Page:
Fantastic Four Means Family
by Travis Hedge Coke
A common explanation of what sets Fantastic Four apart from other superhero teams, superhero comics, is that it is about family. They are a family.
What is weird is how many people, from diehard fans to fair weather readers, want that family to be a Leave It to Beaver strait-laced nuclear family.
Fantastic Four should be like a 50s sitcom.
No, it shouldn’t.
Fantastic Four should be like The Incredibles.
No. It shouldn’t.
The Fantastic Four are a family. Of the original team, two are legal siblings (Susan and Johnny), two are romantically connected (Sue and Reed), another (Ben) is best friends with one and was romantically interested in another and the nominal and adoptive brother of the third. All but one are orphans, and his parents were distant as hell.
Since 1961, the Fantastic Four has not given a damn about your strait-laced nuclear family unit.
The Fantastic Four has always been about found family and expanded family. Reed Richards has never been Ward Cleaver. Reed is not going to yell at Johnny because Johnny wore one of his shirts, demanding he take it off, press it, and return it to the drawer. And, whatever the Beaver Boys and Eddie Haskell got into, it is less than half a year into serialization before Johnny Storm, resident teenager, ran away from home to crash in a flophouse, which though temporary, is in no way treated as unusual or beyond the pale.
Reed and Sue, romantically paired, cohabitate in 1961 in the home shared with Sue’s younger brother Johnny and Reed’s best friend ( who formerly held a torch for Sue), Ben Grimm.
This may seem innocuous now, as they were not shown sharing a bed, but in 1961, American family-friendly entertainment, unmarried couples did not share a kitchen and sleep under the same roof.
The Fantastic Four are not a nuclear or conjugal family unit, nor do they prize one.
When people comment on new Fantastic Four stories, adaptations such as feature films, and versions with new casts, be they set in the far future or alternate realities, this reduction to a faux nostalgia, is as insipid as it is toxic.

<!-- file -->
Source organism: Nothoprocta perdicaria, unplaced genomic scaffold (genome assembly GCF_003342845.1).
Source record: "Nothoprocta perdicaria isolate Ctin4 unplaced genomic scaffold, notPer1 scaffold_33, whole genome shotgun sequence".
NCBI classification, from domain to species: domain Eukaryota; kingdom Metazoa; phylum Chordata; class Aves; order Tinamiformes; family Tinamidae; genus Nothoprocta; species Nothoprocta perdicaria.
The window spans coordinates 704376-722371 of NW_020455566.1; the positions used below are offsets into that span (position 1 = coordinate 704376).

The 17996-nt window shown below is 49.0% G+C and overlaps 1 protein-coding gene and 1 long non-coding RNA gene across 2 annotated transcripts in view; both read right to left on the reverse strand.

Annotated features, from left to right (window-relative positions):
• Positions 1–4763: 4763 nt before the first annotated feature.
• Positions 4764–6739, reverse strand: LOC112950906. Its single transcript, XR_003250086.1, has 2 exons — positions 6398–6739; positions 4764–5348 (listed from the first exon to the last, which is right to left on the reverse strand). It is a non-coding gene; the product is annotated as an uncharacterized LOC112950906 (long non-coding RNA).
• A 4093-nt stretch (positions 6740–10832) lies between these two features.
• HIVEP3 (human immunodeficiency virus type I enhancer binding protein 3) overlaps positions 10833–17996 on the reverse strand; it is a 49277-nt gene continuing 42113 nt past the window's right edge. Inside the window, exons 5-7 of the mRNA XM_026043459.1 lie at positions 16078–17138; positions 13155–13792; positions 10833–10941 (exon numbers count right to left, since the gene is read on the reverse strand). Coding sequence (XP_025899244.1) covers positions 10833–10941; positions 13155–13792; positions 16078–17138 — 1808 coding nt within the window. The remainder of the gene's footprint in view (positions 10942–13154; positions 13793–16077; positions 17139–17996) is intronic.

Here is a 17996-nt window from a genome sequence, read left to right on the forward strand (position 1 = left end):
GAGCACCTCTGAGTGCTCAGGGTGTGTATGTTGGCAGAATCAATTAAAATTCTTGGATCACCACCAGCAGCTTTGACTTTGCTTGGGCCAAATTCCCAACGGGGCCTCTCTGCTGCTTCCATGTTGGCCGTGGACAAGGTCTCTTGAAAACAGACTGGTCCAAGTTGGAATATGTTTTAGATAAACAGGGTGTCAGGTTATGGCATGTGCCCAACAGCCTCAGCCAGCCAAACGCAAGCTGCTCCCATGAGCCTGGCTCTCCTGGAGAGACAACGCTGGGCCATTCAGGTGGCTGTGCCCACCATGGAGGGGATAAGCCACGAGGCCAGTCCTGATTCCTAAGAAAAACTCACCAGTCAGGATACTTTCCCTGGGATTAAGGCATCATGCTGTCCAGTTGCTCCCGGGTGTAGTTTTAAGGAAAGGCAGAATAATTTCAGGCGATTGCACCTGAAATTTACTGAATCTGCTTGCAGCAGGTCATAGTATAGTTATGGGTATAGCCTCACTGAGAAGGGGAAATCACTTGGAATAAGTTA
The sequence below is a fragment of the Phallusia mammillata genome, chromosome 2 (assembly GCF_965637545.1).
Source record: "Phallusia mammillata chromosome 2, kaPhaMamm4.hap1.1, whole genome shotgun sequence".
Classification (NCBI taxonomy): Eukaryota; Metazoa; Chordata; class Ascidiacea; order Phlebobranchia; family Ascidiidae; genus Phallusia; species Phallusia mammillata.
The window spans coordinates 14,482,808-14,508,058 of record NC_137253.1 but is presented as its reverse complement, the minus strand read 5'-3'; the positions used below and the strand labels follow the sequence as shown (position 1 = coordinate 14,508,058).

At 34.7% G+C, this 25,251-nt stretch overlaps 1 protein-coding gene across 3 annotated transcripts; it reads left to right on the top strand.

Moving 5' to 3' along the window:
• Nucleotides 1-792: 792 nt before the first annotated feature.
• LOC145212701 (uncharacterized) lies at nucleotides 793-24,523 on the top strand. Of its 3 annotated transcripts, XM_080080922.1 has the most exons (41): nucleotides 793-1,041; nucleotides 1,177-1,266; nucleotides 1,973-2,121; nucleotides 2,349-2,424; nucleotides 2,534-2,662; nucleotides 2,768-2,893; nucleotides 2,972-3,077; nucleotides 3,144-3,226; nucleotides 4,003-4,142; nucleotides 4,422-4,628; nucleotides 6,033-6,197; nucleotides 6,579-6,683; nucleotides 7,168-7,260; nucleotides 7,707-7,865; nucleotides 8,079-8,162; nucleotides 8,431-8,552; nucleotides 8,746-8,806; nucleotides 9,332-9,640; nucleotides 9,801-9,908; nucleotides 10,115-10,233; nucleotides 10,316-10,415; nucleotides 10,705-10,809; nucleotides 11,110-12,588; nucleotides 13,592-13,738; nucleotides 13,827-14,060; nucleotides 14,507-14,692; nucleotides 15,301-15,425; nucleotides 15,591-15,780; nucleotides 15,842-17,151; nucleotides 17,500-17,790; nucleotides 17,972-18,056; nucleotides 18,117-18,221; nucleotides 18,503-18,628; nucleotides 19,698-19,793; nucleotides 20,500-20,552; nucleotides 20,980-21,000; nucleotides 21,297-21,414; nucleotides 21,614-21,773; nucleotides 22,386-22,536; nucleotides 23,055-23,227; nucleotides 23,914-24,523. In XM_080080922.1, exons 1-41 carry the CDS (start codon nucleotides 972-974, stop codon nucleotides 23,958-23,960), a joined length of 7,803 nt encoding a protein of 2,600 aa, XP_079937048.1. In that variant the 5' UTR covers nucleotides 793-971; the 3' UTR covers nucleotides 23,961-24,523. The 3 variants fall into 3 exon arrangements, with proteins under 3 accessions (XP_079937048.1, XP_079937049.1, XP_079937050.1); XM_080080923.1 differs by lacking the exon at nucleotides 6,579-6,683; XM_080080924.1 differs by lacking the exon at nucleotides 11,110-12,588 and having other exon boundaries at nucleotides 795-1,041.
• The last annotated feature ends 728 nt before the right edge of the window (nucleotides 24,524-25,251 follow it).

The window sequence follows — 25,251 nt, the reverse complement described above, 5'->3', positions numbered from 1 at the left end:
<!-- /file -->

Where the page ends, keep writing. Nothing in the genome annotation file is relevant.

2015’s Fantastic Four (dir. Josh Trank) was criticized even before release for changing the ethnicity of Johnny Storm, and for repositioning his sister, Sue, as an adopted sister, as if the Fantastic Four did not from its beginning involve adopted siblings.
Ben Grimm is not the blood or legal uncle of Sue and Reed’s children. Johnny and Ben are not legally, or by blood, brothers.
A year ago, Karla Pacheco and Steven Cummings’ Fantastic Four 2099 was also criticized for not being enough about family, despite the comic hinging on the importance and nature of family, including a passage that should have definitively erased this suppositional criticism:
“There is the family you make… And the family you’re born to. Sometimes you try to leave your family behind… Sometimes your family is hard to find.”
There are grumbles whenever a friend is brought into the fold as a team member or team-adjacent. When the Fantastic Four are the original four plus one, or in instances such as when Johnny invited Darla Deering, to be a member in his stead, as part of a new Future Foundation.
Family is not a matter of genetics or legality, but a complex formed by social anticipation and idiosyncratic will. Your brother need not recognize you as a sibling. Your cousin may be closer to you than your birth mother. You may be the mother or the cousin or the sister to someone with whom you share no genetic or legal familial bonds.
The Fantastic Four are not a family because they represent a passe anti-communist mom pop two and a half kids schema. They are not family because of genetic inheritance.
The Fantastic Four choose to be family. They choose each other as their family.
To reshape or to gild that with other agendas, is to devalue what found family is and how progressive, heartfelt, and useful the dynamics are that are anchor and foundry for the Fantastic Four.
Fantastic Four Means Family
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